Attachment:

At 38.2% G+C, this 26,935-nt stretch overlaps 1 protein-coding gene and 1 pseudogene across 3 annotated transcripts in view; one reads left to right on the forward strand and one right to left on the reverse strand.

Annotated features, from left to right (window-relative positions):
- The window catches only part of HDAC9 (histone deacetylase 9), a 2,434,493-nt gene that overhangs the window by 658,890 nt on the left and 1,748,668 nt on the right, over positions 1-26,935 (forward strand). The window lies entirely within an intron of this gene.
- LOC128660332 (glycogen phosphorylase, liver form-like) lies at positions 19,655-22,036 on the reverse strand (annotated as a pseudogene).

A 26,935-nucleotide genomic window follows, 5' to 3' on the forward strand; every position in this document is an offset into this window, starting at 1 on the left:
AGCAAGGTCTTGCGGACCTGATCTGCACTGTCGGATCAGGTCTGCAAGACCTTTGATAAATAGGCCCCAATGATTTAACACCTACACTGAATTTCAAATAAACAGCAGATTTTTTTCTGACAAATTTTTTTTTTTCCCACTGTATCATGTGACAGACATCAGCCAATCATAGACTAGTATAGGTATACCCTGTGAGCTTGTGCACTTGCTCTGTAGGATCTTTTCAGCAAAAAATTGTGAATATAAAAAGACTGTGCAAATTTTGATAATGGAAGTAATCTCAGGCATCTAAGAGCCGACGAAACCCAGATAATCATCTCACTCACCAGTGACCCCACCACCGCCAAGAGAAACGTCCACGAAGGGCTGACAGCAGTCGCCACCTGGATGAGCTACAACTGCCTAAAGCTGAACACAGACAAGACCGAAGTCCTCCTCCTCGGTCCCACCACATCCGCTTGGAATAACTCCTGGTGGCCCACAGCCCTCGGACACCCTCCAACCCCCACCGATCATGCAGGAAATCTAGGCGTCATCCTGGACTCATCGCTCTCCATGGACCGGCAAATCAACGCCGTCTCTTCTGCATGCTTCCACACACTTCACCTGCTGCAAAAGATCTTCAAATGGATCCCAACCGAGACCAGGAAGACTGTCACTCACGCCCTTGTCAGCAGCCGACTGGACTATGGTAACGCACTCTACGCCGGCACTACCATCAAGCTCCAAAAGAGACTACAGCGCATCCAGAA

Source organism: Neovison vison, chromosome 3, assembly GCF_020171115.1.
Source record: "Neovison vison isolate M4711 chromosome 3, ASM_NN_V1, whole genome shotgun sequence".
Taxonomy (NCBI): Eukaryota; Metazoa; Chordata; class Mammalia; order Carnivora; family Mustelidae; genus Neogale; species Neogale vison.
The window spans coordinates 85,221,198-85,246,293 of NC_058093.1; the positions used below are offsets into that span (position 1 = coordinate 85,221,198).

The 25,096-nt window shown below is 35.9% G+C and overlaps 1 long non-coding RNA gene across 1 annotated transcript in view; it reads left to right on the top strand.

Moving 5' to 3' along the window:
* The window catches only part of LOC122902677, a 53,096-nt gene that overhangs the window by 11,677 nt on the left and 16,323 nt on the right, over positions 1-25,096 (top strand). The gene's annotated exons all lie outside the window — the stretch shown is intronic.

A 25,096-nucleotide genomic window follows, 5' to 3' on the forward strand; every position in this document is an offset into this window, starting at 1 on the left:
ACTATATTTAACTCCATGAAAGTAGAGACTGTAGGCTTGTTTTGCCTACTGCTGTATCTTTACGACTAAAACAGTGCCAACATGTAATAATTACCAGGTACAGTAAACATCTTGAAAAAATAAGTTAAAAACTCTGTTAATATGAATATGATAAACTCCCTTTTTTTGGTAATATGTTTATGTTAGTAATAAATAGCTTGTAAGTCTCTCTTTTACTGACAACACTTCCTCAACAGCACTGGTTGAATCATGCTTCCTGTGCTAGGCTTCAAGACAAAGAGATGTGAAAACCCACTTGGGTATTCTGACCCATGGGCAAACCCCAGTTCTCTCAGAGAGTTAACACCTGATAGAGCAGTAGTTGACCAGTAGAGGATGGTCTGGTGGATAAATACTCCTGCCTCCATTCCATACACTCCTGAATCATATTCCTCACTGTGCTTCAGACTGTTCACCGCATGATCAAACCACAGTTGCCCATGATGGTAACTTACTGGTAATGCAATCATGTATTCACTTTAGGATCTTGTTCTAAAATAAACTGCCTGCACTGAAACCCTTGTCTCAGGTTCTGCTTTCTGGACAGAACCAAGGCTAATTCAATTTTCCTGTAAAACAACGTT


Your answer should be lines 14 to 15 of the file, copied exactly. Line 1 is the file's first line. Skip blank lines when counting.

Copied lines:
A 25,096-nucleotide genomic window follows, 5' to 3' on the forward strand; every position in this document is an offset into this window, starting at 1 on the left:
ACTATATTTAACTCCATGAAAGTAGAGACTGTAGGCTTGTTTTGCCTACTGCTGTATCTTTACGACTAAAACAGTGCCAACATGTAATAATTACCAGGTACAGTAAACATCTTGAAAAAATAAGTTAAAAACTCTGTTAATATGAATATGATAAACTCCCTTTTTTTGGTAATATGTTTATGTTAGTAATAAATAGCTTGTAAGTCTCTCTTTTACTGACAACACTTCCTCAACAGCACTGGTTGAATCATGCTTCCTGTGCTAGGCTTCAAGACAAAGAGATGTGAAAACCCACTTGGGTATTCTGACCCATGGGCAAACCCCAGTTCTCTCAGAGAGTTAACACCTGATAGAGCAGTAGTTGACCAGTAGAGGATGGTCTGGTGGATAAATACTCCTGCCTCCATTCCATACACTCCTGAATCATATTCCTCACTGTGCTTCAGACTGTTCACCGCATGATCAAACCACAGTTGCCCATGATGGTAACTTACTGGTAATGCAATCATGTATTCACTTTAGGATCTTGTTCTAAAATAAACTGCCTGCACTGAAACCCTTGTCTCAGGTTCTGCTTTCTGGACAGAACCAAGGCTAATTCAATTTTCCTGTAAAACAACGTT